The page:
Terri Dreher

Editor’s Note: This is one of seven women entrepreneurs named to our Fearless #Over50 list

It wasn’t until Teri Dreher had to save her father-in-law’s life five times that she knew something was wrong — with the medical system.

In 2007, she was on a cruise to Belize with her family when her father-in-law had a “life-threatening catastrophe” and had to be hospitalized. “Long story short, we had to fly him back to the U.S. and over six weeks, it was one calamity after another,” she says. “I was just shocked at how many instances there were of poor communication and medical error and staff missing things because nobody was talking to each other.”

As an intensive-care-unit nurse for nearly 40 years, Dreher had seen her share of patient mishaps, but none of them had hit so close to home. After her family emergency, she resumed her job at a cancer treatment center in Zion, Illinois, but decided the bureaucratic system there was too much to bear. So, Dreher decided to make a change and signed up for a program in patient advocacy. “I just told my husband, ‘Nobody’s ever going to tell me not to advocate for a patient again. If this is what healthcare has come to, I don’t want to work in a hospital anymore.’”

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A Business is Born

In 2011, at age 56, Dreher started NShore Patient Advocates, a business based in Chicago that aims to keep the patient at the center of the healthcare system. Dreher and her team of six nurses care for patients as consultants, rather than medical practitioners. They might advocate for different treatment plans, inform patients of their rights, or dispute insurance billing statements. Dreher has even worked with a professional speaking coach to hone her public speaking skills because “when we’re in hospitals, we’re the big communicators.”

In 2018, NShore Patient Advocates billed over $600,000 and has been growing between 20 and 80 percent the last few years. Over the past eight years, Dreher estimates that “just by being there and asking the right questions,” she’s saved at least half a dozen people. Next year, Dreher hopes to generate annual revenue of $1 million, not to mention save many more lives.

She’s also written a book on patient advocacy in modern healthcare that details many of her run-ins with the medical system. According to Dreher, healthcare is made up mostly of “big systems” and “when you’re getting your paycheck by big health care systems, and you see something going wrong, it’s much less likely that you’re going to blow the whistle.”

Dreher considers her business to be the “middle man” between patients and doctors that “fills in the gaps.” As a longtime nurse, Dreher knows her way around the intricacies of the medical system. She says, “We can just walk in and enter the room and see probably 25 or 30 things that a family member would not see.”

The facts don’t lie — medical error remains the third leading cause of death in America, and Dreher points out that “there’s a 30 percent chance of people getting some kind of adverse medical outcome when they go in the hospital for healing.” As the David to healthcare’s Goliath, Dreher knows her work likely won’t influence any nation-wide policies, but she hopes to raise transparency in hospitals and minimize preventable mistakes. She blames the rush to “get the charting done” for many medical errors. “Marketing and money are more important than they ever have been before,” she says, adding that hospitals have changed from philanthropic to profit-driven. “I’m just doing what I can one patient at a time. And it’s really working.”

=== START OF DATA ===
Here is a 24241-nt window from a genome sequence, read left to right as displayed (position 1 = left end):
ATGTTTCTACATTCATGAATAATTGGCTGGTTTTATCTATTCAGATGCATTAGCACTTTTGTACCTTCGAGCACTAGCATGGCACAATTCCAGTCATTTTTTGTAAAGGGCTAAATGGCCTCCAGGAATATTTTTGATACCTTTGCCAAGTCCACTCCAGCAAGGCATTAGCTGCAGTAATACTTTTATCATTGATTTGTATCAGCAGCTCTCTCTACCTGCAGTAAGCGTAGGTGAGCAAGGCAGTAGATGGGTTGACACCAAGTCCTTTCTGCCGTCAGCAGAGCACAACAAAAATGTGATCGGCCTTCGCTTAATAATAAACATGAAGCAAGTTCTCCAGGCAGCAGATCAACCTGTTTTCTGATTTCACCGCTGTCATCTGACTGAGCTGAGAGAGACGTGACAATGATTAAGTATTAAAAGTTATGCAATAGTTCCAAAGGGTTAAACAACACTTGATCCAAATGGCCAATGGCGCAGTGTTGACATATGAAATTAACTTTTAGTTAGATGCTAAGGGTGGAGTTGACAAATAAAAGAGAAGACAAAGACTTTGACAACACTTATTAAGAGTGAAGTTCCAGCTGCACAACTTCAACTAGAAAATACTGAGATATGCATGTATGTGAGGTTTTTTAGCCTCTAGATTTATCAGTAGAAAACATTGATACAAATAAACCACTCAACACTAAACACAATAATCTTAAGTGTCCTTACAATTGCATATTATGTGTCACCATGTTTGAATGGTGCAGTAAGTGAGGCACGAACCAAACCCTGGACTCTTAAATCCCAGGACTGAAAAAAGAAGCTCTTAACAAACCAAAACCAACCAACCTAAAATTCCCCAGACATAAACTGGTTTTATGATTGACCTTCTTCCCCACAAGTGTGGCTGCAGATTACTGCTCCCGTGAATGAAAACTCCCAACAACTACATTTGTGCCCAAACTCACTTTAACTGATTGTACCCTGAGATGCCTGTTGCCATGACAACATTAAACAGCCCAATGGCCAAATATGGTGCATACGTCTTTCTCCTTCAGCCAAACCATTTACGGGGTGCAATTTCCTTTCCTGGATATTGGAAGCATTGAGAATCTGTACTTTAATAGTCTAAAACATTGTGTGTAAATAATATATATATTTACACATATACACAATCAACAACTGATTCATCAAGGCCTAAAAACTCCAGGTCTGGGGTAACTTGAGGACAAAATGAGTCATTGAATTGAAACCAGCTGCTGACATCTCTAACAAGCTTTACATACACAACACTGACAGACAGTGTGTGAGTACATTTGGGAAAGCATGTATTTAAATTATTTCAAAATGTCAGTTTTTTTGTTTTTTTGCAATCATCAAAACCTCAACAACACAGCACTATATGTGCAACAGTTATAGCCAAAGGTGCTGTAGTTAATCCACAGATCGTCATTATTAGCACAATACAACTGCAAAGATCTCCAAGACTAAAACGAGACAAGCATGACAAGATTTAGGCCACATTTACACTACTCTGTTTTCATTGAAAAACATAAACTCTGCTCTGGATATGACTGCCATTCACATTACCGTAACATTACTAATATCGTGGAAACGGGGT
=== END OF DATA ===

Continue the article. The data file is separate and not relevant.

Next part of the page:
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No Patient Left Behind

Most of Dreher’s clientele are seniors, adults with disabilities, and those “slipping through the cracks” of healthcare.

One patient who’s extra special to Dreher is a middle-aged engineer who suffered a neck injury that turned him into a quadriplegic. His family moved him in and out of dozens of hospitals before reaching out to Dreher to advocate for a homecare option. Others may have seen just another patient entry in the database, but Dreher saw and empathized with his humanity. “When I met him, I saw this man that was just covered in these horrible rashes and scales and bedsores, just all kinds of tubes running in and out of him, but he had such a gentle look in his eyes.”

Dreher helped give him the best treatment — “home care, equipment, dressings, and everything.” When an infection saw him return to the hospital, Dreher attended an ethics committee to advocate on the patient’s behalf. “I handed them the medical profile and care plan, [and] told them he’s going to get much better care at home.” When confronted by a doctor about the fatal risks, Dreher retorted, “‘As far as patient rights go, if you think he’s going to die, doesn’t he have a right to die where he wants to die?’ And everybody just got real quiet. Then the head of the ethics committee stood up and shook my hand and said, ‘Okay, let’s get him home.’”

Recently, Dreher spearheaded the Annual Chicago Patient Advocacy Symposium, and with plans to spread the word about what she does, Dreher is mentoring about six nurse advocates around the country. This year, she is also holding her first International Conference on Patient Advocacy in Chicago to equip those in the medical field with the skills and knowledge to more effectively manage patient health.

“It’s a big comfort to families when a patient advocate is involved because they just get so scared and so emotional,” she says. “We care about patients as human beings and we viciously protect them, but we’re doing it with the added benefit of clinical experience and understanding how the healthcare system works.”

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